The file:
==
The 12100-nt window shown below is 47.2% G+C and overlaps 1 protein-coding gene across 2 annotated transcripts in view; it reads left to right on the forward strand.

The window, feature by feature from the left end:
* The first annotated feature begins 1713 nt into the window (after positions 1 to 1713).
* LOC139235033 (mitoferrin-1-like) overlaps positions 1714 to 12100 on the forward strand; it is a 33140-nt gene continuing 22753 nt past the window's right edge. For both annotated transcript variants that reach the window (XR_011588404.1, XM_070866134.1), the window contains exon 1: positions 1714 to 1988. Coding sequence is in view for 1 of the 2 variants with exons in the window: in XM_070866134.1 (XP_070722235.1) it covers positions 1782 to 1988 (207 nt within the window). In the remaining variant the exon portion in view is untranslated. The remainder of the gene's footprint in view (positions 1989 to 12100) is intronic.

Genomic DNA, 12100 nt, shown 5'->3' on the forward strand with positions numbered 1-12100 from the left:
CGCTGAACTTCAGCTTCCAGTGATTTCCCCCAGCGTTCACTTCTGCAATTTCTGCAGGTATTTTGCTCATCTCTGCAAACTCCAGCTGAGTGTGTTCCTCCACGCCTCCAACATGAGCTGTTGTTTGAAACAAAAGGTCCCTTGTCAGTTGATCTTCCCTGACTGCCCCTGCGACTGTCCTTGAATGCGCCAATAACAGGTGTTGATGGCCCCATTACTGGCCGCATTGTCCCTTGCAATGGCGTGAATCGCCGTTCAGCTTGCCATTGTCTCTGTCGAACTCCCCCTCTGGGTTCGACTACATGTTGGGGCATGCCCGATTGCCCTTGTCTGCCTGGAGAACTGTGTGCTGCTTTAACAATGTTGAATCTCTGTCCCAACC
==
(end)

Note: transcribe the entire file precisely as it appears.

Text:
The 12100-nt window shown below is 47.2% G+C and overlaps 1 protein-coding gene across 2 annotated transcripts in view; it reads left to right on the forward strand.

The window, feature by feature from the left end:
* The first annotated feature begins 1713 nt into the window (after positions 1 to 1713).
* LOC139235033 (mitoferrin-1-like) overlaps positions 1714 to 12100 on the forward strand; it is a 33140-nt gene continuing 22753 nt past the window's right edge. For both annotated transcript variants that reach the window (XR_011588404.1, XM_070866134.1), the window contains exon 1: positions 1714 to 1988. Coding sequence is in view for 1 of the 2 variants with exons in the window: in XM_070866134.1 (XP_070722235.1) it covers positions 1782 to 1988 (207 nt within the window). In the remaining variant the exon portion in view is untranslated. The remainder of the gene's footprint in view (positions 1989 to 12100) is intronic.

Genomic DNA, 12100 nt, shown 5'->3' on the forward strand with positions numbered 1-12100 from the left:
CGCTGAACTTCAGCTTCCAGTGATTTCCCCCAGCGTTCACTTCTGCAATTTCTGCAGGTATTTTGCTCATCTCTGCAAACTCCAGCTGAGTGTGTTCCTCCACGCCTCCAACATGAGCTGTTGTTTGAAACAAAAGGTCCCTTGTCAGTTGATCTTCCCTGACTGCCCCTGCGACTGTCCTTGAATGCGCCAATAACAGGTGTTGATGGCCCCATTACTGGCCGCATTGTCCCTTGCAATGGCGTGAATCGCCGTTCAGCTTGCCATTGTCTCTGTCGAACTCCCCCTCTGGGTTCGACTACATGTTGGGGCATGCCCGATTGCCCTTGTCTGCCTGGAGAACTGTGTGCTGCTTTAACAATGTTGAATCTCTGTCCCAACC